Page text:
Randyn Seibold, who contributed writing to Renewable Energy Access, gives us a snapshot of Canadian Green Power. distinguished by approaches in the Western Provinces (in the U.S., what we call the West Coast or the Left Coast) , Prairies (same in the U.S. for now, but we could call it our Dust Bowl), Ontario (if you can make it there, i.e., the equivalent of New York, but you could throw in Ohio and Michigan, too), Quebec (really, no equivalent in the U.S., especially after Katrina), The Maritimes (aye-yup), and the North (equates to Alaska).
Comparisons also could be made between the two federal governments.The efforts of Canada and the United States on the mitigation of Climate Change have been less than admirable, and, as noted, “attracted worldwide criticism for complicating recent negotiations in Bali.”
The following are excerpt from Seibold’s regional characterizations:
“Canada’s largest province has introduced a Feed-in Tariff (FIT) for renewable energy, called the Standard Offer Program, with help from the Ontario Sustainable Energy Association.”
“The program, which pays reasonably high rates for small to medium-sized amounts of renewable energy, offers 20 year contracts. Through 2007, about 230 projects had been interconnected through the program. In September the province also announced a $3 million ‘community power fund’ to help establish community-owned renewable energy projects.”
Canada’s belle province “has shown leadership in their adoption of renewable energy sources, and by embracing the objectives of the Kyoto Protocol.”
“Manufacturing of wind turbine components is taking place in Quebec, as well as the installation of over 400 MW of wind energy to date, mostly along the shores of the Gaspe Peninsula. In May 2006, the government announced intentions of adding as much as 4,000 MW of wind power to the energy mix, pending transmission upgrades.”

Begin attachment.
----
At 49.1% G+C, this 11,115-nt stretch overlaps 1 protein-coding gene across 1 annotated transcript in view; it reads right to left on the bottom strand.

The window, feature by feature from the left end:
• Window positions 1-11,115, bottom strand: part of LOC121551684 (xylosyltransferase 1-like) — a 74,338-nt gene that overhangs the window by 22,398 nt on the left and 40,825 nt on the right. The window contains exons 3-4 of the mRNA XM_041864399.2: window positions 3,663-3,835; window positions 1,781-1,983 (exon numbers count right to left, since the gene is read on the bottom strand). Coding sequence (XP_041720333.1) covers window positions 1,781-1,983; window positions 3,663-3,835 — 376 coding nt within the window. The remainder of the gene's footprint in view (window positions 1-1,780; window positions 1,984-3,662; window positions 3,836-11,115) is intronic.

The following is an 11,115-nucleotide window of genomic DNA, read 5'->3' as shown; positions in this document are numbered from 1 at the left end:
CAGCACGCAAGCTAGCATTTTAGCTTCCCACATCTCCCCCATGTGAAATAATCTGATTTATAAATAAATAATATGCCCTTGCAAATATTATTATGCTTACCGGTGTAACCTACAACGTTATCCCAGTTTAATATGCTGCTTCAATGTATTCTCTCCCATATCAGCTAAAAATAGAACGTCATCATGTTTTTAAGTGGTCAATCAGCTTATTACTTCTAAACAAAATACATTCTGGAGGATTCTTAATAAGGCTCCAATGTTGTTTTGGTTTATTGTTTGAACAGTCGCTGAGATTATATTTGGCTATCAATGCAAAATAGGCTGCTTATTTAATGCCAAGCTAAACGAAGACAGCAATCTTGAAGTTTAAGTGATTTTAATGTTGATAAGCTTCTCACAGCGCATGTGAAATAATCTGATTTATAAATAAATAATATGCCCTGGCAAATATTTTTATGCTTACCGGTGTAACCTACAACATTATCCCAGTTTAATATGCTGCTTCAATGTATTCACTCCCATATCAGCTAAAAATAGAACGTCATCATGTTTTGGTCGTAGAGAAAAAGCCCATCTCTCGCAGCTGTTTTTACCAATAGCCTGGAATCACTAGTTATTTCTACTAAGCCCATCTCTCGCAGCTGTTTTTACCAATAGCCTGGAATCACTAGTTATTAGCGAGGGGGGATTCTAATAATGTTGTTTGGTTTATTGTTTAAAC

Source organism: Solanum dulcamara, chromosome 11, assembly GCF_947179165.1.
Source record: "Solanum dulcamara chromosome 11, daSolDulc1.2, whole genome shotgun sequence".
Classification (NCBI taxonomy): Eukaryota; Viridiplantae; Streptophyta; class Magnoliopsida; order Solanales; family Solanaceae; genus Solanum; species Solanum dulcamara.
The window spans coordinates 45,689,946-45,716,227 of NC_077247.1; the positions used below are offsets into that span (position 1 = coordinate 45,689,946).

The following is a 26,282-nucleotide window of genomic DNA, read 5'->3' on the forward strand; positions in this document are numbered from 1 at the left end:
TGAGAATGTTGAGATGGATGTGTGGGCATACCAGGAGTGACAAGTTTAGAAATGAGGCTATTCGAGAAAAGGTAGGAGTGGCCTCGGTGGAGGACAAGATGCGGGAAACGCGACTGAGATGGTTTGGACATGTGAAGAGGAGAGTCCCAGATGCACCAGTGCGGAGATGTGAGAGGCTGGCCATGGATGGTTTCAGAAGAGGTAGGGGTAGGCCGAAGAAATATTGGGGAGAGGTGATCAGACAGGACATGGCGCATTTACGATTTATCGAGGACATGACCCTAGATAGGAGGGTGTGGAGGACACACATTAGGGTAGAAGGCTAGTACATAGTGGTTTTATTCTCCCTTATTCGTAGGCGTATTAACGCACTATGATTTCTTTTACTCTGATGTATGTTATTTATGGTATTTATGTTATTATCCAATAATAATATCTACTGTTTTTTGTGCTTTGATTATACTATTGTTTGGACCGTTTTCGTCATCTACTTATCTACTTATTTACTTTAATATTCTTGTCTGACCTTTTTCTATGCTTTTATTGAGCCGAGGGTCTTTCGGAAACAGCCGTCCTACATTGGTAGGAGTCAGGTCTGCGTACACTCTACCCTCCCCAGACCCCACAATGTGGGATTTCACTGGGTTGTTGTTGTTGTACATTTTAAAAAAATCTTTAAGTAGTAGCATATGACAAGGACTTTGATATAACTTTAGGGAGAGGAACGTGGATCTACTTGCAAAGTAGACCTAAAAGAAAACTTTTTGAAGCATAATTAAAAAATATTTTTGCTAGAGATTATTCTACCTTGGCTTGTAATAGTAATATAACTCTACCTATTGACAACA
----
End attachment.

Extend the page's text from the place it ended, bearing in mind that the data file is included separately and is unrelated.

After a slow start, Canada is now ramping up its renewable energy and energy-efficiency developments with increasing conviction. Led by a number of progressive companies and schools, and some select government actions, 2008 looks to be a stellar year to join this industry north of the 49th parallel.
REA commentator Jim Berry, in response to another commentator’s summary of the article as wind power and not much else, opines:
Canada is on schedule to put in cost effective wind power on a vast scale, and very little of the welfare check, i.e., solar PV systems. They are not doing it to be “green”. Every one of those windmills make a profit and is competitive against coal and gas.
Canada is going green, just the green is for money and happens to be environmentally sound. Its called capitalism.
Ontario Renewable Energy Incentives GE Wind Turbines ART a Possibility in California? Ho hum, another week, another university, another 25 million kilowatt-hours When the Wind Blows
Sort of Mad Magazine Meets Popular Science
written by a Wonderful Human Being.
No, really, I gave myself that title with
the Individual Corporation.